FP TrendingJun 11, 2020 09:44:03 IST
A CubeSat that goes by 'ASTERIA' was launched from the International Space Station in 2017. The size of a briefcase, it is a part of a larger group of tiny spacecrafts that were launched across the world as a new tool in the space research and observation arsenal. Based on an upcoming study, it appears someone hedged their bets on the right horse! The CubeSat ASTERIA has reportedly detected an exoplanet in a distant star system.
A paper soon to be published in the Astronomical Journal claims that ASTERIA managed to detect the exoplanet 55 Cancri e, website Many Worlds has reported.
55 Cancri e isn't a new discovery – it's target practice and a potential training exercise for ASTERIA and its future iterations. Scorching hot and about twice the size of Earth, 55 Cancri e orbits its Sun-like parent star in extremely close range. Scientists already knew the planet's location, and so, saw it as an opportunity to test ASTERIA's capabilities.
The tiny spacecraft wasn't designed to perform explorative science – rather, it had to pull off a technology demonstration, the goal being to develop new capabilities for future missions. The tiny CubeSat's technological leap is that a tiny spacecraft managed to stay very steadily focused on an object for long periods, allowing it to scan and locate an exoplanet in the far – very far – distance. It used the same principles that massive telescopes use to locate and discover exoplanets and potentially habitable worlds, called the transit method, in which scientists look for dips in the brightness of a star caused by a planet passing in the instrument's line of sight.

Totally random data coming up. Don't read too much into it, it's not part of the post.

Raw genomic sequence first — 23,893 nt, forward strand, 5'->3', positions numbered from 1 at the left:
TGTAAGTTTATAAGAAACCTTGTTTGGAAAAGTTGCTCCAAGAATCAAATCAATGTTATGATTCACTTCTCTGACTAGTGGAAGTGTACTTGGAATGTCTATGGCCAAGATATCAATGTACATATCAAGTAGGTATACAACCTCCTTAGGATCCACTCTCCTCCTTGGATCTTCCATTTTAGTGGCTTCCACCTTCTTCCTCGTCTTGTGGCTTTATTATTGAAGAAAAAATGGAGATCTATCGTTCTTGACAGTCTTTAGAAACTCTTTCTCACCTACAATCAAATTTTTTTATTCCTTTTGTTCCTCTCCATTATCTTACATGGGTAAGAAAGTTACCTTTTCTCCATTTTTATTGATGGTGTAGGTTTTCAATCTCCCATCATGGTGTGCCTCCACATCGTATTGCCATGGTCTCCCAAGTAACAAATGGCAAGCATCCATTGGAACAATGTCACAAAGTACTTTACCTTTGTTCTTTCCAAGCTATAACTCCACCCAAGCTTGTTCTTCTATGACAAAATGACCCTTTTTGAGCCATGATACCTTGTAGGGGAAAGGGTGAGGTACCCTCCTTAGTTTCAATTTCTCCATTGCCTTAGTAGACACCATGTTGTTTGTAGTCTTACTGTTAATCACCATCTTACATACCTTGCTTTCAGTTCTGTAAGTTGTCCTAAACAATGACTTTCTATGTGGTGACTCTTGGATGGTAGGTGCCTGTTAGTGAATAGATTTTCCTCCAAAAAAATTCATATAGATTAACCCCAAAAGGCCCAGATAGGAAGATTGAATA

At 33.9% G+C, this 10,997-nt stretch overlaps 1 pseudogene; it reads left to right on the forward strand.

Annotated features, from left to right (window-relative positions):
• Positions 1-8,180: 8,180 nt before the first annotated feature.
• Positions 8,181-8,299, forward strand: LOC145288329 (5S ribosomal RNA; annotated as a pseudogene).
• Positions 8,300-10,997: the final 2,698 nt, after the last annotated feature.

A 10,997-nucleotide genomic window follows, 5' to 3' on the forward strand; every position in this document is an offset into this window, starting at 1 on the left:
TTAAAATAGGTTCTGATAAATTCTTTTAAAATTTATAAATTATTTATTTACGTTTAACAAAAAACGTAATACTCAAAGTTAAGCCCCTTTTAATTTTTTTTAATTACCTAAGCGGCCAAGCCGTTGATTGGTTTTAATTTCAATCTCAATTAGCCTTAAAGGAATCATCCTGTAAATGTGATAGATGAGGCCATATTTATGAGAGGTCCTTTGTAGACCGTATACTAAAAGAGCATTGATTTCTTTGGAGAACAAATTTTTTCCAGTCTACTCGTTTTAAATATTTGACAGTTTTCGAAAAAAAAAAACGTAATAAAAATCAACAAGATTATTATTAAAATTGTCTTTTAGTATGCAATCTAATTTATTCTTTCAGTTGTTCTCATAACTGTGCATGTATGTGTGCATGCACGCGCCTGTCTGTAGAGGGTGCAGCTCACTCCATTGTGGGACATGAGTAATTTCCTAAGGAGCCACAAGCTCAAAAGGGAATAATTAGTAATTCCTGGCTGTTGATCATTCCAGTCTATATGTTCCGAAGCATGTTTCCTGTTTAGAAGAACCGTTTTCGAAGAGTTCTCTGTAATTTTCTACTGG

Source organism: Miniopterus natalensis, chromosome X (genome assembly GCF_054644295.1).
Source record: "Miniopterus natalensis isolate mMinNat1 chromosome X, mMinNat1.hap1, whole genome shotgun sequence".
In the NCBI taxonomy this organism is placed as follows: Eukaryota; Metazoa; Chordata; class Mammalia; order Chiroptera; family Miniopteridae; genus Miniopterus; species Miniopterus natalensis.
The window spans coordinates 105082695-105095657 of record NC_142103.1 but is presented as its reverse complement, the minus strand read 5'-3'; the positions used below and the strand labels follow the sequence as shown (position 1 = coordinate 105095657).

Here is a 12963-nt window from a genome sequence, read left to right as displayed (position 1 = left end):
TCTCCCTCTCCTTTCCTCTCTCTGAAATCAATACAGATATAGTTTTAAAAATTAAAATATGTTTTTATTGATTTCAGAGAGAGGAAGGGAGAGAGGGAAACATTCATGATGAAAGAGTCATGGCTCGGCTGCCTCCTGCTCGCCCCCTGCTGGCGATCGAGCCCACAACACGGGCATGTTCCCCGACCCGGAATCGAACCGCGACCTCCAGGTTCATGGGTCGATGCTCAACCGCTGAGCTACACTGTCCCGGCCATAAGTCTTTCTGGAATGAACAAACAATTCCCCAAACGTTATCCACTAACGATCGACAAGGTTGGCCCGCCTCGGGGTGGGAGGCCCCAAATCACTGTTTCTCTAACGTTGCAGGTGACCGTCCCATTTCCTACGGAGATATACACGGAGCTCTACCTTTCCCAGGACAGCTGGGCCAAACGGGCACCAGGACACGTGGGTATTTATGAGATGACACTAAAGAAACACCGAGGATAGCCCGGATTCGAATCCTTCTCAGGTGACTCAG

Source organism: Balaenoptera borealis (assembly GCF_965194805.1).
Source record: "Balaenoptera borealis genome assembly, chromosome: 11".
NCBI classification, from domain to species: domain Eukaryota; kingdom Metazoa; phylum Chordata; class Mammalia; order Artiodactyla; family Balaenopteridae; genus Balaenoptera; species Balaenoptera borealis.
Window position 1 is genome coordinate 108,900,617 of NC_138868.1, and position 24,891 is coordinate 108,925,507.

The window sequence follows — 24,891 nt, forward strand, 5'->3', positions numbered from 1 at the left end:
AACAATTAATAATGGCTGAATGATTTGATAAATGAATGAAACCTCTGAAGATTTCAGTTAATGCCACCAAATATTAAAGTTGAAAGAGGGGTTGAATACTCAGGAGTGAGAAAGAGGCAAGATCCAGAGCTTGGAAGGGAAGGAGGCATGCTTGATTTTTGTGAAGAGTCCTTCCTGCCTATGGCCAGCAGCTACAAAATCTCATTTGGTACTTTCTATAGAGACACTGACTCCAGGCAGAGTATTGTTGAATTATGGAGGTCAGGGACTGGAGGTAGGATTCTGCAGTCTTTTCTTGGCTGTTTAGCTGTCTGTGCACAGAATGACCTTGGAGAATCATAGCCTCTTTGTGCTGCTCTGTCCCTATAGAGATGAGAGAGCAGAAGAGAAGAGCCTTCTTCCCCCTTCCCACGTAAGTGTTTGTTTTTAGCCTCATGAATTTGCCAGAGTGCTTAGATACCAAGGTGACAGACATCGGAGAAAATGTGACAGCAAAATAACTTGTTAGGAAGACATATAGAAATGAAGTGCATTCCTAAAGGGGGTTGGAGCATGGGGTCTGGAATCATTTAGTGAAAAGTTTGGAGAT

Speaking about it, Vanessa Bailey, who led the ASTERIA-exoplanet science team at NASA's Jet Propulsion Laboratory said, “Detecting this exoplanet is exciting because it shows how these new technologies come together in a real application."
This is the first time that a CubeSat has been able to measure the presence of an exoplanet – something that only more sophisticated devices have been able to do so far.
"I think this paper validates the concept that motivated the ASTERIA mission: that small spacecraft can contribute something to astrophysics and astronomy," lead author of the study Mary Knapp said in the statement.
While the mission only managed to make a marginal detection, by comparing the data ASTERIA collected with previous observations of the planet, the team confirmed that they were indeed seeing 55 Cancri e.
Here's hoping its successor manages to pull off a true discovery or two with much less hand-holding.
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